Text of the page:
‘Reclaiming Gotham’: NYC a case study in a push for more affordable cities
by Nick Licata – Special to The Seattle Times
Author Juan González uses New York City’s politics to illustrate how municipalities can take steps to make urban living more affordable for working families.
You can read the book review on the Seattle Times website here. Or Below.
González uses New York City’s politics to illustrate how that can happen. Under Mayor Michael Bloomberg, New York saw the economy boom, with developers replacing huge, rundown inner-city neighborhoods with much higher costing housing for the influx of largely younger, wealthier and whiter residents. At the same time, there were further reductions in public spending on social services.
The result was that many business owners prospered and the richest residents ended up getting even richer. From 2002 to 2012, the top 1 percent of residents went from taking in 27 percent of all income to 45 percent. Meanwhile, 21 percent of the city’s households earned less than the federal poverty level, and a third of renters were paying more than half of their income for housing.
In 2013, mayoral candidate Bill de Blasio, a former City Council member, won election, along with a slate of very progressive new city public officials. Sharing a philosophy that New York was dangerously out of balance in the distribution of incomes and wealth, they set about reversing that course.
González describes in fascinating detail not only how de Blasio beat the odds to win, but how he began to reshuffle the city’s priorities. His collection of programs provided universal prekindergarten to 70,000 children, paid sick leave for all employees, froze rent increases for tenants in rent-regulated private buildings, and initiated services or programs that saved residents from spending an estimated $21 billion.
Such efforts were not unique to New York. González describes candidates elected in cities like Pittsburgh; Austin, Texas; Seattle; Minneapolis; Philadelphia; San Francisco; and Richmond, California, who ran on platforms that rejected the dominant neoliberalism philosophy that “the private sector did things faster, better, and cheaper than public employees.” Raising the minimum wage and requiring paid sick leave for all employees often followed their elections. Many of these leaders were members of a national network of progressive municipal officials called Local Progress that shared information on legislation being introduced and passed in their respective cities.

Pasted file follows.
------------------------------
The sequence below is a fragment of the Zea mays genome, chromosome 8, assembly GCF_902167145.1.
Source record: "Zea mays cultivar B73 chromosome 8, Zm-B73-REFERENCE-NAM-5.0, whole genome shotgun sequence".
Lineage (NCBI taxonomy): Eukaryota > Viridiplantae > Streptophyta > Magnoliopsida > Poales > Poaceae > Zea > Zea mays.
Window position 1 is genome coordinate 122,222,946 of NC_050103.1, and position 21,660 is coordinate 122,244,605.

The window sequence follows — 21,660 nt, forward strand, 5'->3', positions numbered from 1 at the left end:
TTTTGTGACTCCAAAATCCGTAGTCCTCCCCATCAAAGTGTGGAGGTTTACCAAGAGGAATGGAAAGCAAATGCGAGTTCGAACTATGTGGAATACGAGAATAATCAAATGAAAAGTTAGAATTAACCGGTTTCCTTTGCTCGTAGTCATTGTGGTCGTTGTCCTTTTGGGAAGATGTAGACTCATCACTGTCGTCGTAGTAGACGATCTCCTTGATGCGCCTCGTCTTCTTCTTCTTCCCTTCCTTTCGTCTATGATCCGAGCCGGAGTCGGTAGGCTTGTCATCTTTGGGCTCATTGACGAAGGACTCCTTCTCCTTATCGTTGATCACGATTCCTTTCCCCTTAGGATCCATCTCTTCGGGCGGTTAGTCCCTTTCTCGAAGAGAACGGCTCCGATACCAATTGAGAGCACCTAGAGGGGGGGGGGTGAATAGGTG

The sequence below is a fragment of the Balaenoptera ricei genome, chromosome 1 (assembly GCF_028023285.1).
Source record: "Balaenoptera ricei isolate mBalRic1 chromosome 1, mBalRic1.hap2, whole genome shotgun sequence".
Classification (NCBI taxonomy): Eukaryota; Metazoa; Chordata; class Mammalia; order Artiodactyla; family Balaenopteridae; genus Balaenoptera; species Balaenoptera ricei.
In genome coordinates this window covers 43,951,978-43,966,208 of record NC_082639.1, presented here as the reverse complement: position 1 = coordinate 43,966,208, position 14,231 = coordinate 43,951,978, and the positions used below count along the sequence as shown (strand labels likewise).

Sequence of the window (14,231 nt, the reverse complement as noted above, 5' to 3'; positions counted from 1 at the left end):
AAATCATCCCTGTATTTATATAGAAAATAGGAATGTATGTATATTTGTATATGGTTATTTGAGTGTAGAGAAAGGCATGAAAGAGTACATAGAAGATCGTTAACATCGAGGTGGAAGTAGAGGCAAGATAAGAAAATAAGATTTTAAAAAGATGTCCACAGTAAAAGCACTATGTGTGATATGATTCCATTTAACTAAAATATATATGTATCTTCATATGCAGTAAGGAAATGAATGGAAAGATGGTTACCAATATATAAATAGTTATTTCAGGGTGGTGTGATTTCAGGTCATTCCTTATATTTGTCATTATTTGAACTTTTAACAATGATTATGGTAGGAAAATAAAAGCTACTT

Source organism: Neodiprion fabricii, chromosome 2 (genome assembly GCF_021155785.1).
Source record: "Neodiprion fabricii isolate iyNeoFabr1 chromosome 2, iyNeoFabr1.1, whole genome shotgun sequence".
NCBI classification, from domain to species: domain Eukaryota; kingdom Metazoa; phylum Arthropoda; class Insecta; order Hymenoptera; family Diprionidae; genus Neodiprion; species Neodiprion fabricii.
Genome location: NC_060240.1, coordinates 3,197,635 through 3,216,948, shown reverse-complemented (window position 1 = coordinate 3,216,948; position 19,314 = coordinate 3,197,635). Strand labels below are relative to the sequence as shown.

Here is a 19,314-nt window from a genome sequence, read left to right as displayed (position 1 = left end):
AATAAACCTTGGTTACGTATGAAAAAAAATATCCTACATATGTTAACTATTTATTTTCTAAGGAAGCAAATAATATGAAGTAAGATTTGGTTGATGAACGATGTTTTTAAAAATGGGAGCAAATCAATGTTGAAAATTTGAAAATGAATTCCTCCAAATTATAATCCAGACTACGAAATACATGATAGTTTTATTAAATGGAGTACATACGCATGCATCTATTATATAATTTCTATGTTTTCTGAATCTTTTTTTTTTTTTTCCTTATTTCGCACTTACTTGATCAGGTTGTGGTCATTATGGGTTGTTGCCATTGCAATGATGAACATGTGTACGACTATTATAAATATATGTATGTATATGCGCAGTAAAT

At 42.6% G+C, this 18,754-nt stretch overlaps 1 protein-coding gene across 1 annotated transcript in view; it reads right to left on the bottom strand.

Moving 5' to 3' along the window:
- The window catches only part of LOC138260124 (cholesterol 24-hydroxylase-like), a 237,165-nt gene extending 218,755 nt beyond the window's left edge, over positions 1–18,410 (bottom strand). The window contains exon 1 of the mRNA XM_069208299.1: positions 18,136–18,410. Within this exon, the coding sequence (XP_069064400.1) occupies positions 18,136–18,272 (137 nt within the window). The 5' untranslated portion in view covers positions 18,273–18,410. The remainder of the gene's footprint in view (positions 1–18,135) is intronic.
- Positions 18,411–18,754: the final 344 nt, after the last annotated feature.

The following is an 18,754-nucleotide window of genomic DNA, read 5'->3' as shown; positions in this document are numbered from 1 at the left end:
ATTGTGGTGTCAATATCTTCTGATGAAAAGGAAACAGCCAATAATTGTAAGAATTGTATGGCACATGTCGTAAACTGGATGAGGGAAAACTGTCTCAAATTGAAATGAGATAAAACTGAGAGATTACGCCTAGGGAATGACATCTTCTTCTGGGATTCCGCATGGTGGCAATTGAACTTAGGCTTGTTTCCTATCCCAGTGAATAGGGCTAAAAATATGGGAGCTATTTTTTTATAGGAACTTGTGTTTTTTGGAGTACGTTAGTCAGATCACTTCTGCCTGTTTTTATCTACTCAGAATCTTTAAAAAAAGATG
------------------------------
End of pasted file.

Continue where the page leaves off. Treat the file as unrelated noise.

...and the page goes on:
However, “Reclaiming Gotham” is not blind to the opposition that such policies generate or to the shortcomings of the advocates themselves. Within New York, de Blasio faced a massive slowdown of police enforcement when department members accused him of creating an anti-police climate. More seriously, financial and real estate interests “spent nearly $20 million on media ads targeting the mayor between 2014 and 2016,” hoping to confine him to one term.
Meanwhile, state and federal prosecutors investigated his administration for illegal influence peddling. They ultimately found “no evidence of personal profit” by the mayor or his staff, and no criminal charges were filed. While his image took a hit, de Blasio won the Democratic primary easily and is expected to have another term. Other progressive politicians faced their own resistance from well-financed campaign opponents or saw their bases splintered on some issues.
González notes that because 80 percent of the country’s 75 largest cities have Democratic mayors, many promoting liberal programs, they can provide a bulwark for resisting President Donald Trump’s reactionary policies. By pushing the twin goals of equity in city services and effective municipal governance, politicians can alter the “Tale of Two Cities” from one where cities are divided rich and poor, white and nonwhite, to one of greater community.